For any outdoor event, festival, mass gathering etc. to run safely, it is essential that there is suitable and sufficient pre-planning on behalf of all stakeholders involved. This should result in the production of an Event Management Plan.
As an event organiser, you must conduct a fire safety risk assessment, as you are responsible for taking steps to protect people attending your event (premises) from the risk of fire. This includes employees, contractors, volunteers, the visiting public or any other person who has a legal right to be there.
Some of the areas you should consider in your risk assessment are (this list is not exhaustive and in no particular order):
- Housekeeping and waste management
- Catering facilities
- Special hazards posed by concessions, exhibitors or displays
- Dangerous substances, storage, display and use
- Equipment and machinery, including generators
- Fuel and LPG handling and storage
- Electrical safety
- Managing construction assembly and alterations
- Restricting the spread of fire and smoke
- Vehicles and vehicle movements
- Camping, including the use of barbecues or fire pits
- Fireworks, flying lanterns or similar
- Additional risks faced by people with special needs
To assist you with this process, the National Fire Chiefs Council has developed a number of guidance documents and templates to enable a consistent approach to information giving, gathering, planning and recording.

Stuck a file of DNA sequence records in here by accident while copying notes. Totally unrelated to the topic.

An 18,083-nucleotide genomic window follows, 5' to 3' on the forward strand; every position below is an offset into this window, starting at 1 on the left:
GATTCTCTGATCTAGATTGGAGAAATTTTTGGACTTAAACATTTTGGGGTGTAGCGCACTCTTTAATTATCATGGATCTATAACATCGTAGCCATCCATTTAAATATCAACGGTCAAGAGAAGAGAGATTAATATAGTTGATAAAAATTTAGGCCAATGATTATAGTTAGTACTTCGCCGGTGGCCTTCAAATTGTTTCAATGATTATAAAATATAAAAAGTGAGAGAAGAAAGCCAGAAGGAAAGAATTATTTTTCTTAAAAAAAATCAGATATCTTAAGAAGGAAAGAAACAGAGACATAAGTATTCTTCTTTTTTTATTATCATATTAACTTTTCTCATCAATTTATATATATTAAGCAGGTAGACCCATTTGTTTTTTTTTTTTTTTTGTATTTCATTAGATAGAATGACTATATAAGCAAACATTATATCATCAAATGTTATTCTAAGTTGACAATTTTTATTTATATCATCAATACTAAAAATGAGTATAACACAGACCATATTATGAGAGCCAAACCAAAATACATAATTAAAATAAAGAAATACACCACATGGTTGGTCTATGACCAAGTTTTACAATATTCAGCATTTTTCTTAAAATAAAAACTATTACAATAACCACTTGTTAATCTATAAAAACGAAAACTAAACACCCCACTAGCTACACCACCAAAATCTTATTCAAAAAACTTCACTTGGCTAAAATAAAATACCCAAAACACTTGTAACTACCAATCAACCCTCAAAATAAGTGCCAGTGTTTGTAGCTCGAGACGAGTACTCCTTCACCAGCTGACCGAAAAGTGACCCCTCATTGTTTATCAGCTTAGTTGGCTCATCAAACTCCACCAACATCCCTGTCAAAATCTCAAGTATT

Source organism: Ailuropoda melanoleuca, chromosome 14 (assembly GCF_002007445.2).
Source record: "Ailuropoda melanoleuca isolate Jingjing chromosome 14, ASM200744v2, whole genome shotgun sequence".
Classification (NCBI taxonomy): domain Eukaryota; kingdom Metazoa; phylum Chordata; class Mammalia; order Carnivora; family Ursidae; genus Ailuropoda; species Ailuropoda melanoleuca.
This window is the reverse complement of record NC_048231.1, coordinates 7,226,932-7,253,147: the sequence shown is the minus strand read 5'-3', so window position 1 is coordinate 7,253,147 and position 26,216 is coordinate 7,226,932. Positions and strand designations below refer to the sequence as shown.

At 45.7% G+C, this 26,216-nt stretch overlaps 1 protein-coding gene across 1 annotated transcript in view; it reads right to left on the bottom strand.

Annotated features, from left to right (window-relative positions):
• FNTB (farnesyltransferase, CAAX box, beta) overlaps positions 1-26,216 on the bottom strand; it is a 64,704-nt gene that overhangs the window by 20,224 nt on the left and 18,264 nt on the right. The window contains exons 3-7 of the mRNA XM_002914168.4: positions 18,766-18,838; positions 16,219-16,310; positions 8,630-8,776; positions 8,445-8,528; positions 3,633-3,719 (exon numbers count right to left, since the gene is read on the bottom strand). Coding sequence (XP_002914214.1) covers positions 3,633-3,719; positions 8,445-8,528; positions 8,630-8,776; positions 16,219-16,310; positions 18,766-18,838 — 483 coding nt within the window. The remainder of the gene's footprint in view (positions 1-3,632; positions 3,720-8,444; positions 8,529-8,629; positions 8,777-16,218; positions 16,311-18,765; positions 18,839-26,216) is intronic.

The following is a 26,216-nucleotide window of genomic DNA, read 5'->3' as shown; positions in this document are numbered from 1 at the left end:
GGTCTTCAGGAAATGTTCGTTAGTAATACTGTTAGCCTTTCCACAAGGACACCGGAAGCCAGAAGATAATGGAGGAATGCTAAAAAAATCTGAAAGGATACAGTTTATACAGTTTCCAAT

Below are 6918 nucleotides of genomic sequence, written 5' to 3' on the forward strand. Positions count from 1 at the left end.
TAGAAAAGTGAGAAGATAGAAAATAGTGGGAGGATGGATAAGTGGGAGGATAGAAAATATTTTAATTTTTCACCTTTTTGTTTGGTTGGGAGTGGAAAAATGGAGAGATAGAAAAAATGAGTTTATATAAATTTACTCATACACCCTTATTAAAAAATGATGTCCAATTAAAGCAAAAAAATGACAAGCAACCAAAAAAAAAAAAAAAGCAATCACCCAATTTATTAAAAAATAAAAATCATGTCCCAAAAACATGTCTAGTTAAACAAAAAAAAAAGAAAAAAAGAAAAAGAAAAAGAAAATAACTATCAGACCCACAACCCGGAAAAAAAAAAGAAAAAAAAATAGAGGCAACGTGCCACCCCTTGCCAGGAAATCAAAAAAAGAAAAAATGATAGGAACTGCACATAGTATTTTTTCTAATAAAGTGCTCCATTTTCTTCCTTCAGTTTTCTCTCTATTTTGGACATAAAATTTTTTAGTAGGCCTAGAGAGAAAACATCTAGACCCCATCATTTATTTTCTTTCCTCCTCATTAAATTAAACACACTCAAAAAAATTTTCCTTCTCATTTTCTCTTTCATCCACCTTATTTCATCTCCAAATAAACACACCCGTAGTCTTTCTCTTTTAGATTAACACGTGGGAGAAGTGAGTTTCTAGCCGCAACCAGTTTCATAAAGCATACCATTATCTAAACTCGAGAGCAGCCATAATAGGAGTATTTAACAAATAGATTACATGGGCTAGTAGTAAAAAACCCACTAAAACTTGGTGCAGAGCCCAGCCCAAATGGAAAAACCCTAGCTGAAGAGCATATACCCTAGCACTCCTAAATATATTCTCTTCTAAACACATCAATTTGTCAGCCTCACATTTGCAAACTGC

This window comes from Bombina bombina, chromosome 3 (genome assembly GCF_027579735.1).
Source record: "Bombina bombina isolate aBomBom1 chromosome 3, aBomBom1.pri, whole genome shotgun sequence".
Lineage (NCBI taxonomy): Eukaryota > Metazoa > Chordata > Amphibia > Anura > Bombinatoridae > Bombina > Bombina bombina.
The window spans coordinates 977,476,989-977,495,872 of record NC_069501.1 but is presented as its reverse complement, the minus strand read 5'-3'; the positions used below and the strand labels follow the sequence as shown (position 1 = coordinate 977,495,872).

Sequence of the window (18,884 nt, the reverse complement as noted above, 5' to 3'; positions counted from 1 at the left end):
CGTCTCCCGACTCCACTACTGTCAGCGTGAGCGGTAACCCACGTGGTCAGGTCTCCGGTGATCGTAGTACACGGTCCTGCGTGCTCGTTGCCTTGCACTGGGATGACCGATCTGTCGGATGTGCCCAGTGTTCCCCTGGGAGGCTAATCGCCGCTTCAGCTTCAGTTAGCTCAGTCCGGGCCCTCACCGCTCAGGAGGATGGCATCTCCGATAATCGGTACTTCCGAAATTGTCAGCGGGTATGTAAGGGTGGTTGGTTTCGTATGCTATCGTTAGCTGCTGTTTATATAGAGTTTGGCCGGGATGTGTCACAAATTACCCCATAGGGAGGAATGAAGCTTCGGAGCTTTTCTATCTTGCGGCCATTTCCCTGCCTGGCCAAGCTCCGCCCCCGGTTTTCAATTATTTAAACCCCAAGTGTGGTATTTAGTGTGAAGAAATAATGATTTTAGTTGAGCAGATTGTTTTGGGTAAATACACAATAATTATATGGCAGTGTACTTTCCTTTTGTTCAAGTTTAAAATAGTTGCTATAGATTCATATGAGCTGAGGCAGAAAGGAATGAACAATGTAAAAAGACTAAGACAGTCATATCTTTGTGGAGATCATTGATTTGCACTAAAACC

These can be viewed and downloaded from www.nationalfirechiefs.org.uk/Event-safety and include an event organisers’ checklist, advice for semi-permanent tented structures, and fire safety risk assessment templates for food concessions, traders and temporary structures.
These templates have been produced primarily for use by small and medium sized food concessions, traders and market stall holders to help them fulfil their obligations under the Regulatory Reform (Fire Safety) Order 2005. Provision of these templates does not preclude the use of other risk assessment tools in order to provide a suitable and sufficient risk assessment. In addition, they may not be suitable for larger scale structures or operations which may require a more detailed risk assessment to be undertaken.
The responsibility for producing a suitable and sufficient fire risk assessment rests with the ‘responsible person’ as defined by the Regulatory Reform (Fire Safety) Order 2005. Dorset & Wiltshire Fire and Rescue Service and the National Fire Chiefs Council accept no responsibility for the suitability of any completed risk assessments produced using these templates.
The information above is primarily intended for organisers, employers, managers and owners of premises providing open air events, such as: country fairs or similar events, carnivals, street festivals, fairgrounds, music concerts and festivals, balloon festivals, car boot sales, religious festivals, and other similar events.
It may also be useful to those responsible for theme parks, zoos, sporting events, race meetings, or other similar events or venues.
Sports stadia or regulated sports grounds, permanent buildings or structures, large temporary structures and air-supported structures are not covered by this guidance; if your event or venue includes the use of such premises, you should refer to the appropriate Government fire safety guides.
- Advice on fire detection and warning
- Advice on escape routes
- Advice on firefighting equipment
- Advice on lighting and signage
- Advice on event staff training
- Advice on servicing and maintenance of event equipment
- Health & Safety Executive – The Health & Safety Executive – Fire Safety
- Health, Safety and Welfare at Music and Other Events – The Purple Guide